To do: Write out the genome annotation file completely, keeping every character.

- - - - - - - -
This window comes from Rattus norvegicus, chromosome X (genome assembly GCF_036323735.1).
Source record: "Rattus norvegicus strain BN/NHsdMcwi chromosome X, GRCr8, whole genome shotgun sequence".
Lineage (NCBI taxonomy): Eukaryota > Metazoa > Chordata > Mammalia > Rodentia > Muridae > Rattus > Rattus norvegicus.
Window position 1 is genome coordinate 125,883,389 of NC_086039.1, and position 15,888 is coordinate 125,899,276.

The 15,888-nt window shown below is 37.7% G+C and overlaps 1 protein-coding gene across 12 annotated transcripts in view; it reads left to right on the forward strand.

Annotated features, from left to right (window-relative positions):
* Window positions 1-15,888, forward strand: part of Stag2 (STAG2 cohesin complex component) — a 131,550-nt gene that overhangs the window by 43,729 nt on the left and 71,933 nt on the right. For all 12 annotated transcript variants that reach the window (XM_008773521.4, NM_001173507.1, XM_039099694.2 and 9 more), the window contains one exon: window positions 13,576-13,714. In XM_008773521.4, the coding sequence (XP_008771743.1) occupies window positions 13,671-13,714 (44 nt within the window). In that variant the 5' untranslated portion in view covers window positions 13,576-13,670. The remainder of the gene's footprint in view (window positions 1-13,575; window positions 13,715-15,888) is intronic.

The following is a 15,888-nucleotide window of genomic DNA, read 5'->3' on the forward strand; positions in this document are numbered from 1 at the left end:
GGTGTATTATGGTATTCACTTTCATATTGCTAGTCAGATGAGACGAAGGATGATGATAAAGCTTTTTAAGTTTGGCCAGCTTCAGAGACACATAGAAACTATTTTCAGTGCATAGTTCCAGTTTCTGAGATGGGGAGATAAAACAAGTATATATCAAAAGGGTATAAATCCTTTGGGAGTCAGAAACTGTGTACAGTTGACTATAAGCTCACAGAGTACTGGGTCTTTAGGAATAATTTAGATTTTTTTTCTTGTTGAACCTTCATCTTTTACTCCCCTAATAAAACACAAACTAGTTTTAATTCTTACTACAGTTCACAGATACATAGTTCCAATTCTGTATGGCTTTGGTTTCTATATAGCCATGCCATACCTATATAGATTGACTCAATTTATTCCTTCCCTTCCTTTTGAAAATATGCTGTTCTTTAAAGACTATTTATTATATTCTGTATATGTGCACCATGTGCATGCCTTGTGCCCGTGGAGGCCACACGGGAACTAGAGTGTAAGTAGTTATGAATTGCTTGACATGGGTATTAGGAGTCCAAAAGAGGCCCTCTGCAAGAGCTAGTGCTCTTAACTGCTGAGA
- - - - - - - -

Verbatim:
This window comes from Rattus norvegicus, chromosome X (genome assembly GCF_036323735.1).
Source record: "Rattus norvegicus strain BN/NHsdMcwi chromosome X, GRCr8, whole genome shotgun sequence".
Lineage (NCBI taxonomy): Eukaryota > Metazoa > Chordata > Mammalia > Rodentia > Muridae > Rattus > Rattus norvegicus.
Window position 1 is genome coordinate 125,883,389 of NC_086039.1, and position 15,888 is coordinate 125,899,276.

The 15,888-nt window shown below is 37.7% G+C and overlaps 1 protein-coding gene across 12 annotated transcripts in view; it reads left to right on the forward strand.

Annotated features, from left to right (window-relative positions):
* Window positions 1-15,888, forward strand: part of Stag2 (STAG2 cohesin complex component) — a 131,550-nt gene that overhangs the window by 43,729 nt on the left and 71,933 nt on the right. For all 12 annotated transcript variants that reach the window (XM_008773521.4, NM_001173507.1, XM_039099694.2 and 9 more), the window contains one exon: window positions 13,576-13,714. In XM_008773521.4, the coding sequence (XP_008771743.1) occupies window positions 13,671-13,714 (44 nt within the window). In that variant the 5' untranslated portion in view covers window positions 13,576-13,670. The remainder of the gene's footprint in view (window positions 1-13,575; window positions 13,715-15,888) is intronic.

The following is a 15,888-nucleotide window of genomic DNA, read 5'->3' on the forward strand; positions in this document are numbered from 1 at the left end:
GGTGTATTATGGTATTCACTTTCATATTGCTAGTCAGATGAGACGAAGGATGATGATAAAGCTTTTTAAGTTTGGCCAGCTTCAGAGACACATAGAAACTATTTTCAGTGCATAGTTCCAGTTTCTGAGATGGGGAGATAAAACAAGTATATATCAAAAGGGTATAAATCCTTTGGGAGTCAGAAACTGTGTACAGTTGACTATAAGCTCACAGAGTACTGGGTCTTTAGGAATAATTTAGATTTTTTTTCTTGTTGAACCTTCATCTTTTACTCCCCTAATAAAACACAAACTAGTTTTAATTCTTACTACAGTTCACAGATACATAGTTCCAATTCTGTATGGCTTTGGTTTCTATATAGCCATGCCATACCTATATAGATTGACTCAATTTATTCCTTCCCTTCCTTTTGAAAATATGCTGTTCTTTAAAGACTATTTATTATATTCTGTATATGTGCACCATGTGCATGCCTTGTGCCCGTGGAGGCCACACGGGAACTAGAGTGTAAGTAGTTATGAATTGCTTGACATGGGTATTAGGAGTCCAAAAGAGGCCCTCTGCAAGAGCTAGTGCTCTTAACTGCTGAGA